Indian Catholic News

Sri Lanka imposes curfew after anti-Muslim riots

Cardinal Ranjith says victims of the terrorist bombings that triggered communal strife are already saints in Heaven.

 
Colombo: 

Sri Lanka imposed a nationwide curfew for the second night in a row on May 14 after a wave of anti-Muslim violence in the wake of the Easter Sunday Islamic suicide attacks that claimed more than 250 lives.

A Muslim man was stabbed to death while rioters torched Muslim-owned shops and vandalized mosques during attacks on May 13. The man died from stab wounds after a mob attacked his business in Puttalam district in the country's north west

Police have arrested 60 people, including the leader of a far right Buddhist group, while the United Nations has called for calm and a "rejection of hate."

Mobs targeted Muslim homes, businesses and places of worship in several cities in the wake of the April 21 terror bombings targeting Christians.

Authorities closed down Facebook, Viber, WhatsApp and some other social media platforms. This was done to stem the circulation of rumors and to inhibit the organizing of mob attacks amid the viral circulation of video clips and posts inciting violence against the Muslim community.

The Centre for Policy Alternatives (CPA), a leading think tank, expressed alarm over communal violence directed against the Muslim minority in the Buddhist-majority nation.

Violent incidents have occurred in cities and towns including Negombo, Chilaw, Kurunagala, Kuliyapitiya, Hettipola, Dummalasuriya, Rasnayakapura, Kobeigane and Bingiriya.

The CPA noted that Sri Lanka is a multiethnic and multireligious country where all citizens are held to be equal before the law.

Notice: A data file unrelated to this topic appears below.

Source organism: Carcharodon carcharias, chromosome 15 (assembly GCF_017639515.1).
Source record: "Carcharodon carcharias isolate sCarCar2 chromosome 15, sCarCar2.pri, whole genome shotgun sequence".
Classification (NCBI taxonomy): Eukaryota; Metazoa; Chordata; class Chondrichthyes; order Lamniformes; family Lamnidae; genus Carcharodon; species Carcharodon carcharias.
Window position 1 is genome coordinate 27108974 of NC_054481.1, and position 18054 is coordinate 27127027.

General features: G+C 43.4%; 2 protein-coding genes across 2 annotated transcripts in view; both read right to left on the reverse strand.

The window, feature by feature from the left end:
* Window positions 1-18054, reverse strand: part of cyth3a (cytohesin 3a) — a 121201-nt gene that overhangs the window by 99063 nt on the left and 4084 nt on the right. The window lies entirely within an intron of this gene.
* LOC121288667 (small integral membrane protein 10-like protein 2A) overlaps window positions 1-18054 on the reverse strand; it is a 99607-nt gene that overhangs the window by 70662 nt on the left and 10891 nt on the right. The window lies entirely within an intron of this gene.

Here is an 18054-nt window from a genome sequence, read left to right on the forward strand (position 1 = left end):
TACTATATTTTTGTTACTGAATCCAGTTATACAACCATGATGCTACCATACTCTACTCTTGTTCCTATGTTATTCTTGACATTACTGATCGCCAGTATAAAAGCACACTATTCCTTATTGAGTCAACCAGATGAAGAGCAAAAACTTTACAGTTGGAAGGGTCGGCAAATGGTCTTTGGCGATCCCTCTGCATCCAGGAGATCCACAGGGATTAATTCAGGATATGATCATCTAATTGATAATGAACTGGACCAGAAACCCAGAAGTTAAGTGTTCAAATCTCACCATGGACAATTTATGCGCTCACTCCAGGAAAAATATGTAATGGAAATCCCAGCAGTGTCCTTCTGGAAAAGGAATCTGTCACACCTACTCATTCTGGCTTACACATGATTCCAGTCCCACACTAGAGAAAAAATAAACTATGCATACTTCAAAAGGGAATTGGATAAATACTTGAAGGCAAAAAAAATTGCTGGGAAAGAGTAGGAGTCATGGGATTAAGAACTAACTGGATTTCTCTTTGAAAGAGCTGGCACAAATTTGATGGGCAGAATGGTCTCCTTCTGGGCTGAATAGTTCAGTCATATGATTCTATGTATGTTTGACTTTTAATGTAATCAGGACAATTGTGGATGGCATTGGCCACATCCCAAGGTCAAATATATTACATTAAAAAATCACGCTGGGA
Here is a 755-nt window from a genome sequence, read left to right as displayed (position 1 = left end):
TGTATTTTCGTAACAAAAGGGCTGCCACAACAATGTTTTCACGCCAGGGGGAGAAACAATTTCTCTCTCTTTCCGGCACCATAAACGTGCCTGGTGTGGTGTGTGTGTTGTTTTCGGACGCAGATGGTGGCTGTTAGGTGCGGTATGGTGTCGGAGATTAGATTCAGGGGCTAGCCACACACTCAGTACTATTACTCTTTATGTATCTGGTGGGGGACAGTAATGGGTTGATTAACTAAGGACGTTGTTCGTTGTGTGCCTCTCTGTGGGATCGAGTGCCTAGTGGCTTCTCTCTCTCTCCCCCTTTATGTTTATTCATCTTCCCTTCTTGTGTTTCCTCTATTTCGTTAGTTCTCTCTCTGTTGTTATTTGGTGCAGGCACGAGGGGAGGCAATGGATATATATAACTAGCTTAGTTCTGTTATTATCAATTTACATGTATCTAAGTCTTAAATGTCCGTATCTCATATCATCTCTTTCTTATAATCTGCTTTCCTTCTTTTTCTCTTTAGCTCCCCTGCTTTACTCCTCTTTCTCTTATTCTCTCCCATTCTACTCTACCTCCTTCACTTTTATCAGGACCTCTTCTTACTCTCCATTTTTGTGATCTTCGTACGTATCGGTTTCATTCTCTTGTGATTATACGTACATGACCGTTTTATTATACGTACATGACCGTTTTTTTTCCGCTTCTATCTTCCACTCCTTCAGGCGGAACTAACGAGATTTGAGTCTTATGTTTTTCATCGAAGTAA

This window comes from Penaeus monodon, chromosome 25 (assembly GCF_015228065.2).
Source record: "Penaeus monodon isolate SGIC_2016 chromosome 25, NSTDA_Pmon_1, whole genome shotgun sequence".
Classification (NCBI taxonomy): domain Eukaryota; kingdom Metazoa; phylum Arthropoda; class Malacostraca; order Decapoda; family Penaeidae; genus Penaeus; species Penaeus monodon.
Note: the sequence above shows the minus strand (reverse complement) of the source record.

"Our political and religious leaders must ensure we respect our diversity and ensure that all steps are taken to prevent the spread of violence, address apprehension within communities and promote peace and coexistence," the think tank said on May 13.

An unwillingness by authorities to prosecute people for stirring racial and religious hatred had exacerbated a culture of impunity, it warned, adding that such inaction had occurred on past occasions.

The All Ceylon Jamiyyathul Ulama (ACJU), the nation’s supreme body of Islamic theologians, asked the Defense Ministry and police headquarters to investigate an attack on a mosque in Chilaw.

Cardinal Malcolm Ranjith appealed to all Sri Lankans to maintain peace, adding that he had recently received death threats.

On May 11, he conduced a special Mass amid tight security at St. Lucia's Cathedral to commemorate those killed in the Easter Sunday terror attacks, with permission given for attendance of up to 10 members of each victim's family. People who were injured during the attacks also participated to the service.

"If any politicians are behind the incident, they should be punished," Cardinal Ranjith said.

Joseph Gomez, 63, lost five family members in a terror attack at St. Anthony’s Church in Colombo. His son and daughter-in-law as well as their three children, aged nine, six and one, were killed.

On May 7, he found the body of six-year-old Clevon, who started school earlier this year, but the distraught grandfather was still searching for the the body of nine-year-old Bevon.

Cardinal Ranjith said that those who sacrificed their lives on Easter Sunday had already become saints in Heaven. “No need to pray for them, but pray to them,” he said.

Father Lawrence Ramanayaka, from Caritas, said the Catholic welfare agency is giving spiritual support and trauma counseling as well as financial and legal assistance to families of those who were killed or injured

Financial help for families includes giving 100,000 rupees (US$588) for each person who died and 50,000 rupees for those who were injured.

Father Ramanayaka said Caritas distributed 22 million rupees to 183 families at St. Sebastian's Church in the port city of Negombo.

The Sri Lankan government has said it will pay 1 million rupees for each death and 500,000 rupees for those who were injured in the Easter terror attack.

Source: UCAN

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